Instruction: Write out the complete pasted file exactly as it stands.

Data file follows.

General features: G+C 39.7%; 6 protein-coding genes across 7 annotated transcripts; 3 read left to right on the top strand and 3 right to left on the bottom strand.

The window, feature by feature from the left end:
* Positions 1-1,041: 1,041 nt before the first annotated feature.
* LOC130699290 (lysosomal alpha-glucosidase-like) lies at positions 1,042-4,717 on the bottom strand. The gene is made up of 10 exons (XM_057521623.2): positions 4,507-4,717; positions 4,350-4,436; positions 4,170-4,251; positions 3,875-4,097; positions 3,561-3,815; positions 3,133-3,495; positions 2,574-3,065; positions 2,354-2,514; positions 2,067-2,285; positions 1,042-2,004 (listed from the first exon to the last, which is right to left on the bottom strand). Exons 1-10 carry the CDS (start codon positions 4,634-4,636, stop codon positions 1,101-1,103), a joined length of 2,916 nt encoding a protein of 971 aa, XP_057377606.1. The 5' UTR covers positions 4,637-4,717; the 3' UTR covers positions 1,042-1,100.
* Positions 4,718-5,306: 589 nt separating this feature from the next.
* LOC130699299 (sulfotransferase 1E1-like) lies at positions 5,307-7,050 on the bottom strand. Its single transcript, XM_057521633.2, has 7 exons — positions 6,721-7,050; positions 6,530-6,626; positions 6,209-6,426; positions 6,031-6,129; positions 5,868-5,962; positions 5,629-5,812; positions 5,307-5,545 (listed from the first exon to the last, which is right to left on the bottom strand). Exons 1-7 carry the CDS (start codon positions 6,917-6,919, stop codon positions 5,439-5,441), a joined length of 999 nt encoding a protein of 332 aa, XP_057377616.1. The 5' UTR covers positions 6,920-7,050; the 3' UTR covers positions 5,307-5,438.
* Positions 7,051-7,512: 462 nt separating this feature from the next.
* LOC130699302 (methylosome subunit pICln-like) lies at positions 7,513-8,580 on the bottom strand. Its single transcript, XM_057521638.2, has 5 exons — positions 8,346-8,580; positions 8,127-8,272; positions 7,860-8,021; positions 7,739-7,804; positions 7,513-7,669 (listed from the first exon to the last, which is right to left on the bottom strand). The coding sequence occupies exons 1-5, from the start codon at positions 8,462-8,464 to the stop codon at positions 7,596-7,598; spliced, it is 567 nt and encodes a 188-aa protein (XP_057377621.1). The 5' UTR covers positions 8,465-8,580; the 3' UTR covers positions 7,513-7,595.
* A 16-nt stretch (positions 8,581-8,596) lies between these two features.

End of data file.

General features: G+C 39.7%; 6 protein-coding genes across 7 annotated transcripts; 3 read left to right on the top strand and 3 right to left on the bottom strand.

The window, feature by feature from the left end:
* Positions 1-1,041: 1,041 nt before the first annotated feature.
* LOC130699290 (lysosomal alpha-glucosidase-like) lies at positions 1,042-4,717 on the bottom strand. The gene is made up of 10 exons (XM_057521623.2): positions 4,507-4,717; positions 4,350-4,436; positions 4,170-4,251; positions 3,875-4,097; positions 3,561-3,815; positions 3,133-3,495; positions 2,574-3,065; positions 2,354-2,514; positions 2,067-2,285; positions 1,042-2,004 (listed from the first exon to the last, which is right to left on the bottom strand). Exons 1-10 carry the CDS (start codon positions 4,634-4,636, stop codon positions 1,101-1,103), a joined length of 2,916 nt encoding a protein of 971 aa, XP_057377606.1. The 5' UTR covers positions 4,637-4,717; the 3' UTR covers positions 1,042-1,100.
* Positions 4,718-5,306: 589 nt separating this feature from the next.
* LOC130699299 (sulfotransferase 1E1-like) lies at positions 5,307-7,050 on the bottom strand. Its single transcript, XM_057521633.2, has 7 exons — positions 6,721-7,050; positions 6,530-6,626; positions 6,209-6,426; positions 6,031-6,129; positions 5,868-5,962; positions 5,629-5,812; positions 5,307-5,545 (listed from the first exon to the last, which is right to left on the bottom strand). Exons 1-7 carry the CDS (start codon positions 6,917-6,919, stop codon positions 5,439-5,441), a joined length of 999 nt encoding a protein of 332 aa, XP_057377616.1. The 5' UTR covers positions 6,920-7,050; the 3' UTR covers positions 5,307-5,438.
* Positions 7,051-7,512: 462 nt separating this feature from the next.
* LOC130699302 (methylosome subunit pICln-like) lies at positions 7,513-8,580 on the bottom strand. Its single transcript, XM_057521638.2, has 5 exons — positions 8,346-8,580; positions 8,127-8,272; positions 7,860-8,021; positions 7,739-7,804; positions 7,513-7,669 (listed from the first exon to the last, which is right to left on the bottom strand). The coding sequence occupies exons 1-5, from the start codon at positions 8,462-8,464 to the stop codon at positions 7,596-7,598; spliced, it is 567 nt and encodes a 188-aa protein (XP_057377621.1). The 5' UTR covers positions 8,465-8,580; the 3' UTR covers positions 7,513-7,595.
* A 16-nt stretch (positions 8,581-8,596) lies between these two features.